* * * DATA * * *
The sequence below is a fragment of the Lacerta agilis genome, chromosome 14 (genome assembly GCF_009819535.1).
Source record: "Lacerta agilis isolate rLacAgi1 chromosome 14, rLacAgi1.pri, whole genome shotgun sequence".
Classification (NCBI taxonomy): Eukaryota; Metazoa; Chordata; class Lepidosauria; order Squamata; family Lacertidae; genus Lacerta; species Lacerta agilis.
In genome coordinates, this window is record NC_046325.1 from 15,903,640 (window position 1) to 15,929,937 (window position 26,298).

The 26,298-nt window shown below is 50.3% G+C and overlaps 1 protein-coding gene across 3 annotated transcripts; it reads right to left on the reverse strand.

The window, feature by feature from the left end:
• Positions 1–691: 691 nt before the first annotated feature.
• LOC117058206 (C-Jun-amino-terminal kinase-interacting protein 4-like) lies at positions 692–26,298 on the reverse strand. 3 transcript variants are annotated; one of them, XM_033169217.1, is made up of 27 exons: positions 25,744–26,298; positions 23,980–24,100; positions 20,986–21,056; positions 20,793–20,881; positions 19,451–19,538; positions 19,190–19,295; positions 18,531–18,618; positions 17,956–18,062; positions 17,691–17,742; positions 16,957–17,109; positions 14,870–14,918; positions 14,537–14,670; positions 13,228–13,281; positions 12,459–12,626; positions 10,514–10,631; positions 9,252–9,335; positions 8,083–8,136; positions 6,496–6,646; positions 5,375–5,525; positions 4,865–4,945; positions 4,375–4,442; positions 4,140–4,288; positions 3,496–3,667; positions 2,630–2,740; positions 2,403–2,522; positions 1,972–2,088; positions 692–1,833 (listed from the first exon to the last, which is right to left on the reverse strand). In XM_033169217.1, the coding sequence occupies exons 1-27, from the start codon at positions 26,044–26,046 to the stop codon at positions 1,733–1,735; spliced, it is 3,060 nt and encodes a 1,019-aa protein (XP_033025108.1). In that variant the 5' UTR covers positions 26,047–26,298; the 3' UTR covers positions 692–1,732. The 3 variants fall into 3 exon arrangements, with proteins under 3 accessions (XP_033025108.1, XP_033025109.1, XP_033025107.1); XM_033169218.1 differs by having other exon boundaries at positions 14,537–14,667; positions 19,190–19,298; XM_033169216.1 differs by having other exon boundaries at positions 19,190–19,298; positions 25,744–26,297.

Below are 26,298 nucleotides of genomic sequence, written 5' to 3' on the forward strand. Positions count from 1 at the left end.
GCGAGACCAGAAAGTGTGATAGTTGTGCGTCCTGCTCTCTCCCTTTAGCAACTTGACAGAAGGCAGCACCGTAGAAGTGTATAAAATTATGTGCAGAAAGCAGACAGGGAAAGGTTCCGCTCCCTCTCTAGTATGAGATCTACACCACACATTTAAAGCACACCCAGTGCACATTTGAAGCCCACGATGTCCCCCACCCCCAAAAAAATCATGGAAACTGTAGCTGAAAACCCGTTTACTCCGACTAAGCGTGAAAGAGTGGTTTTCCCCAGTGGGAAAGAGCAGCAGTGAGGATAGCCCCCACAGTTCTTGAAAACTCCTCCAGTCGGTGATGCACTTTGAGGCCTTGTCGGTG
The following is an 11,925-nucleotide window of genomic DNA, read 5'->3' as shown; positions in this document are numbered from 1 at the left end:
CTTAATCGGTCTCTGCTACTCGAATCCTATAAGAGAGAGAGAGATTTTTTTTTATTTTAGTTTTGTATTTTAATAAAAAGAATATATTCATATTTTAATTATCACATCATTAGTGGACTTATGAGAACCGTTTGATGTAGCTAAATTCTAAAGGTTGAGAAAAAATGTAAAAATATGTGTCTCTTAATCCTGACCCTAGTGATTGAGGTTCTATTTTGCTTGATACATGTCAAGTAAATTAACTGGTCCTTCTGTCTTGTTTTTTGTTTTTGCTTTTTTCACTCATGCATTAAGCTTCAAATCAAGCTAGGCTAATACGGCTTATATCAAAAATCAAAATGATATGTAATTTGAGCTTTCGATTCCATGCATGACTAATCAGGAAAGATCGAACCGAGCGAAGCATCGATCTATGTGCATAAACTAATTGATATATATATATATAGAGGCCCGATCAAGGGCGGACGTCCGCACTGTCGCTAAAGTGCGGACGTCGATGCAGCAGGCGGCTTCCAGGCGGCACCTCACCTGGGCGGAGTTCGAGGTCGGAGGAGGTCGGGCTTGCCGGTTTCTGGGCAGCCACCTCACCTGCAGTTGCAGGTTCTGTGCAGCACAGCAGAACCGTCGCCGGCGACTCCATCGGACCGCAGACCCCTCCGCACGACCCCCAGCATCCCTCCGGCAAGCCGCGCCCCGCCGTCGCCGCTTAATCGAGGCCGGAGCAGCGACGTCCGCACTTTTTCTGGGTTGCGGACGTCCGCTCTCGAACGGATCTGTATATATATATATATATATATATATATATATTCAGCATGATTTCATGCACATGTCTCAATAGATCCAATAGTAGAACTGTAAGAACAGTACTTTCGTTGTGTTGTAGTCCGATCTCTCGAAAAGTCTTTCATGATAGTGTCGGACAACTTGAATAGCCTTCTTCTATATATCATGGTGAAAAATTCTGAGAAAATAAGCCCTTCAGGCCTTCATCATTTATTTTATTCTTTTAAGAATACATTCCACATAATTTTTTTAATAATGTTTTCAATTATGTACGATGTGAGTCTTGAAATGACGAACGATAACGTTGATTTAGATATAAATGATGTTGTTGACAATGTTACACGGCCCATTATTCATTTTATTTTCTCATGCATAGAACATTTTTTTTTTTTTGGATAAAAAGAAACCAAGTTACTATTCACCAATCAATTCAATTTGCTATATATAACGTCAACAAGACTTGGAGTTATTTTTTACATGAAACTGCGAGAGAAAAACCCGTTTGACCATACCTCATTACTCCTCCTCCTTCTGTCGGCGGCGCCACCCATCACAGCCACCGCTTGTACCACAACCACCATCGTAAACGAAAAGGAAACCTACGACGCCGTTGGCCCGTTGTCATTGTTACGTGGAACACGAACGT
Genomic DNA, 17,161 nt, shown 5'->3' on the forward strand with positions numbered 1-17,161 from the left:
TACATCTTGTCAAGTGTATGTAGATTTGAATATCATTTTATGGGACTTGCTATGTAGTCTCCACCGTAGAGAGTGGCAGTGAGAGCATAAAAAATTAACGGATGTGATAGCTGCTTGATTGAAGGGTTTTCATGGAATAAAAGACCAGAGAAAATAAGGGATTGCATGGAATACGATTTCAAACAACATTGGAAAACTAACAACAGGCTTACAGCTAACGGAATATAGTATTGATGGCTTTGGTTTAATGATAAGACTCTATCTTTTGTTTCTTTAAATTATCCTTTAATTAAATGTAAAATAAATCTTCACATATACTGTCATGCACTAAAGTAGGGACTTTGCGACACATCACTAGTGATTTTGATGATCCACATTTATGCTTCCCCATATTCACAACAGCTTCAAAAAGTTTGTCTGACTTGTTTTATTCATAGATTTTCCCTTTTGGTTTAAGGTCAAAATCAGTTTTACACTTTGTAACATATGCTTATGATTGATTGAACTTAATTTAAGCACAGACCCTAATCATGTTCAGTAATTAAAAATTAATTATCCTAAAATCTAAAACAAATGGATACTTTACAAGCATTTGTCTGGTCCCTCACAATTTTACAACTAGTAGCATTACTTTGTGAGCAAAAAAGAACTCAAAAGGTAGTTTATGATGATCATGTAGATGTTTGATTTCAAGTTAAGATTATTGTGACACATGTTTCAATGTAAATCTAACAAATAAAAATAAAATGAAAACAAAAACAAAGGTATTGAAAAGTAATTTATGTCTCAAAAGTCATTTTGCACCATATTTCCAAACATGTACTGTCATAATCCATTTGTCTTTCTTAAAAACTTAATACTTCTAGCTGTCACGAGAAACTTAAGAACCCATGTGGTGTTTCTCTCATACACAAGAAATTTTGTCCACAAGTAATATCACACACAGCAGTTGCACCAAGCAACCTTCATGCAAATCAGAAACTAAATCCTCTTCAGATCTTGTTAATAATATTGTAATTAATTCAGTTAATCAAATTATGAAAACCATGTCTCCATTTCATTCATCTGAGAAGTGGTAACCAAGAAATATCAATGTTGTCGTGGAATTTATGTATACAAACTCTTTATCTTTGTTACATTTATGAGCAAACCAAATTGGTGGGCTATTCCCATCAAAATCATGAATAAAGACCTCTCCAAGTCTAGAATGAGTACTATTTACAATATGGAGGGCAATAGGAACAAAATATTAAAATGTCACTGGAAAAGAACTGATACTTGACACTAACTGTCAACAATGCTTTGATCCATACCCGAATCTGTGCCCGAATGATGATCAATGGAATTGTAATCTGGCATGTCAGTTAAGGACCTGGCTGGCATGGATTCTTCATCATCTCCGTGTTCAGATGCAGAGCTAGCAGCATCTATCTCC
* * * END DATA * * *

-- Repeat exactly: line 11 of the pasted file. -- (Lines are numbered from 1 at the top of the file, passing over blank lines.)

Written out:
The following is an 11,925-nucleotide window of genomic DNA, read 5'->3' as shown; positions in this document are numbered from 1 at the left end: